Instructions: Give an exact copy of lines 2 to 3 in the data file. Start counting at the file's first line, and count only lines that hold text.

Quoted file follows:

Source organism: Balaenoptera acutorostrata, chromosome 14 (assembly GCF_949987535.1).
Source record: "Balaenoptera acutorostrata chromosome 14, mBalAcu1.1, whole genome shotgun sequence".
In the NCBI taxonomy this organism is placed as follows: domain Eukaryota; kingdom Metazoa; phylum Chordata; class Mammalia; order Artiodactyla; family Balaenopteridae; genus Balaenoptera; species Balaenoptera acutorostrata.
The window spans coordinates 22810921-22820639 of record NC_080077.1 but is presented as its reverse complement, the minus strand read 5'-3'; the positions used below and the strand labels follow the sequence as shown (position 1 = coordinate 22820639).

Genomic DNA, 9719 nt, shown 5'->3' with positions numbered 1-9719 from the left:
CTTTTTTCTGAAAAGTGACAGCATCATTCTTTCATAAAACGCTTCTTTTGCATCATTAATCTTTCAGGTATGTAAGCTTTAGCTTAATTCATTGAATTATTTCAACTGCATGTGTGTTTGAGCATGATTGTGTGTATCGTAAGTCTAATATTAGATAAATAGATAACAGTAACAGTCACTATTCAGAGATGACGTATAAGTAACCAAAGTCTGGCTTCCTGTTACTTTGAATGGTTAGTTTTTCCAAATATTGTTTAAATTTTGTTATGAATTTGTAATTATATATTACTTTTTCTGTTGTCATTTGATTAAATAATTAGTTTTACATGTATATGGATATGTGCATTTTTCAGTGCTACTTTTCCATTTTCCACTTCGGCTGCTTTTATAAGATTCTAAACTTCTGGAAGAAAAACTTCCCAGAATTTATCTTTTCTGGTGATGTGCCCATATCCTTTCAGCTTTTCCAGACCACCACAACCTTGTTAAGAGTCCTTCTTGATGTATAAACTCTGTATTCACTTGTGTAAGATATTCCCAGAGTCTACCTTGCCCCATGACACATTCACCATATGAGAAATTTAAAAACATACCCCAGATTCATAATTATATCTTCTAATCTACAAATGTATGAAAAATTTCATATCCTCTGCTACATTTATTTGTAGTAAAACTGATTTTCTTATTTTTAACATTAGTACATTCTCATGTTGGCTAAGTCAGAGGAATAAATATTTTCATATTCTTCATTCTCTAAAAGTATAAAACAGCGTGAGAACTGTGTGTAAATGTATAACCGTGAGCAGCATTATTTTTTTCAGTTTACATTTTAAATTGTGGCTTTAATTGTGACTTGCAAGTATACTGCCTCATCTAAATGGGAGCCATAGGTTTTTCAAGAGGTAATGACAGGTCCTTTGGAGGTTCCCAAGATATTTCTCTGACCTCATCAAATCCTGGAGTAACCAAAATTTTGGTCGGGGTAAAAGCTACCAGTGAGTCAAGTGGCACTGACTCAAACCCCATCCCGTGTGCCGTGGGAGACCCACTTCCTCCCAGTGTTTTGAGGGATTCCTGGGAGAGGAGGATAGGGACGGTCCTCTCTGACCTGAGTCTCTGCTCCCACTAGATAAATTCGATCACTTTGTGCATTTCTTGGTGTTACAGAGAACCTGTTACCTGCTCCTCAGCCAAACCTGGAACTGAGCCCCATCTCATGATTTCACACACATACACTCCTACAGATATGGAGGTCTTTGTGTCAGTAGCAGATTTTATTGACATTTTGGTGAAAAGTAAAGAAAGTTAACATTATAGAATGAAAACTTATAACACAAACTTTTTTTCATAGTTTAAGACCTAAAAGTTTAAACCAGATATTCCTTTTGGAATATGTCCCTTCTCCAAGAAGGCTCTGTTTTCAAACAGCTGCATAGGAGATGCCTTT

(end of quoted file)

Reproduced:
Source record: "Balaenoptera acutorostrata chromosome 14, mBalAcu1.1, whole genome shotgun sequence".
In the NCBI taxonomy this organism is placed as follows: domain Eukaryota; kingdom Metazoa; phylum Chordata; class Mammalia; order Artiodactyla; family Balaenopteridae; genus Balaenoptera; species Balaenoptera acutorostrata.